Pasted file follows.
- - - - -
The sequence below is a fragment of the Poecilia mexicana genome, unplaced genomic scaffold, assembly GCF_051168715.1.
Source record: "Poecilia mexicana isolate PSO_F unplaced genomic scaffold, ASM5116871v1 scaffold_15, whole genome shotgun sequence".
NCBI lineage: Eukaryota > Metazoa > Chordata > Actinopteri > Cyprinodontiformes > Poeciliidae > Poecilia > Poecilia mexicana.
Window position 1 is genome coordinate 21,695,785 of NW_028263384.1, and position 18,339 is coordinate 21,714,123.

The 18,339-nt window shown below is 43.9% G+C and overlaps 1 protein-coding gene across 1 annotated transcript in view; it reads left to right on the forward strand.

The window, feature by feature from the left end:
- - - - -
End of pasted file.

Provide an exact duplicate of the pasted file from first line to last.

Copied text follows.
The sequence below is a fragment of the Poecilia mexicana genome, unplaced genomic scaffold, assembly GCF_051168715.1.
Source record: "Poecilia mexicana isolate PSO_F unplaced genomic scaffold, ASM5116871v1 scaffold_15, whole genome shotgun sequence".
NCBI lineage: Eukaryota > Metazoa > Chordata > Actinopteri > Cyprinodontiformes > Poeciliidae > Poecilia > Poecilia mexicana.
Window position 1 is genome coordinate 21,695,785 of NW_028263384.1, and position 18,339 is coordinate 21,714,123.

The 18,339-nt window shown below is 43.9% G+C and overlaps 1 protein-coding gene across 1 annotated transcript in view; it reads left to right on the forward strand.

The window, feature by feature from the left end: